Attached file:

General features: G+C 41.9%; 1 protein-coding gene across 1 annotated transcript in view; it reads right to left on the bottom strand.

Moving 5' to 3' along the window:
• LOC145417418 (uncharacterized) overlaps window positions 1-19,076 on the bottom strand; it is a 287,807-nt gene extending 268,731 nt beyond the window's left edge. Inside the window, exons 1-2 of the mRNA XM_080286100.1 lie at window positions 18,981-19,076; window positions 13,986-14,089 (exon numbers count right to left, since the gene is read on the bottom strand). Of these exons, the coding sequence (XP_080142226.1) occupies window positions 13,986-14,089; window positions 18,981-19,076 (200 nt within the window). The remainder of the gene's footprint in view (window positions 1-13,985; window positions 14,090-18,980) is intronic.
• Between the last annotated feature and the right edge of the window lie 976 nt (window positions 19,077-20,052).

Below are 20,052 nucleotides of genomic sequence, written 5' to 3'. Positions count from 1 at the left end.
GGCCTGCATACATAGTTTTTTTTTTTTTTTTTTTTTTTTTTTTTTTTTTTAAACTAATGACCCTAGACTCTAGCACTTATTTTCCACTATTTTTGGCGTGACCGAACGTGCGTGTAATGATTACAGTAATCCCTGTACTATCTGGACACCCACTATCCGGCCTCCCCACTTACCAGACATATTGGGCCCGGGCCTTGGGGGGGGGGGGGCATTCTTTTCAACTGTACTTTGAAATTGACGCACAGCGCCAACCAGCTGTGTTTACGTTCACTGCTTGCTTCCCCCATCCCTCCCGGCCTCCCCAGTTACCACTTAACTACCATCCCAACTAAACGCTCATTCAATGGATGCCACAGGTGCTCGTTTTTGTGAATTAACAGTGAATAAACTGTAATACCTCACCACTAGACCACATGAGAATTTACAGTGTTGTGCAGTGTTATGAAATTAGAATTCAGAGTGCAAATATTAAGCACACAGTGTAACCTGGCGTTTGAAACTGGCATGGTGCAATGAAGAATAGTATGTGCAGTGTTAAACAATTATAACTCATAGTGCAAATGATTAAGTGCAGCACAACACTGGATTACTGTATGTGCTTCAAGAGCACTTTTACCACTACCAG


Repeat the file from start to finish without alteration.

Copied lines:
General features: G+C 41.9%; 1 protein-coding gene across 1 annotated transcript in view; it reads right to left on the bottom strand.

Moving 5' to 3' along the window:
• LOC145417418 (uncharacterized) overlaps window positions 1-19,076 on the bottom strand; it is a 287,807-nt gene extending 268,731 nt beyond the window's left edge. Inside the window, exons 1-2 of the mRNA XM_080286100.1 lie at window positions 18,981-19,076; window positions 13,986-14,089 (exon numbers count right to left, since the gene is read on the bottom strand). Of these exons, the coding sequence (XP_080142226.1) occupies window positions 13,986-14,089; window positions 18,981-19,076 (200 nt within the window). The remainder of the gene's footprint in view (window positions 1-13,985; window positions 14,090-18,980) is intronic.
• Between the last annotated feature and the right edge of the window lie 976 nt (window positions 19,077-20,052).

Below are 20,052 nucleotides of genomic sequence, written 5' to 3'. Positions count from 1 at the left end.
GGCCTGCATACATAGTTTTTTTTTTTTTTTTTTTTTTTTTTTTTTTTTTTAAACTAATGACCCTAGACTCTAGCACTTATTTTCCACTATTTTTGGCGTGACCGAACGTGCGTGTAATGATTACAGTAATCCCTGTACTATCTGGACACCCACTATCCGGCCTCCCCACTTACCAGACATATTGGGCCCGGGCCTTGGGGGGGGGGGGGCATTCTTTTCAACTGTACTTTGAAATTGACGCACAGCGCCAACCAGCTGTGTTTACGTTCACTGCTTGCTTCCCCCATCCCTCCCGGCCTCCCCAGTTACCACTTAACTACCATCCCAACTAAACGCTCATTCAATGGATGCCACAGGTGCTCGTTTTTGTGAATTAACAGTGAATAAACTGTAATACCTCACCACTAGACCACATGAGAATTTACAGTGTTGTGCAGTGTTATGAAATTAGAATTCAGAGTGCAAATATTAAGCACACAGTGTAACCTGGCGTTTGAAACTGGCATGGTGCAATGAAGAATAGTATGTGCAGTGTTAAACAATTATAACTCATAGTGCAAATGATTAAGTGCAGCACAACACTGGATTACTGTATGTGCTTCAAGAGCACTTTTACCACTACCAG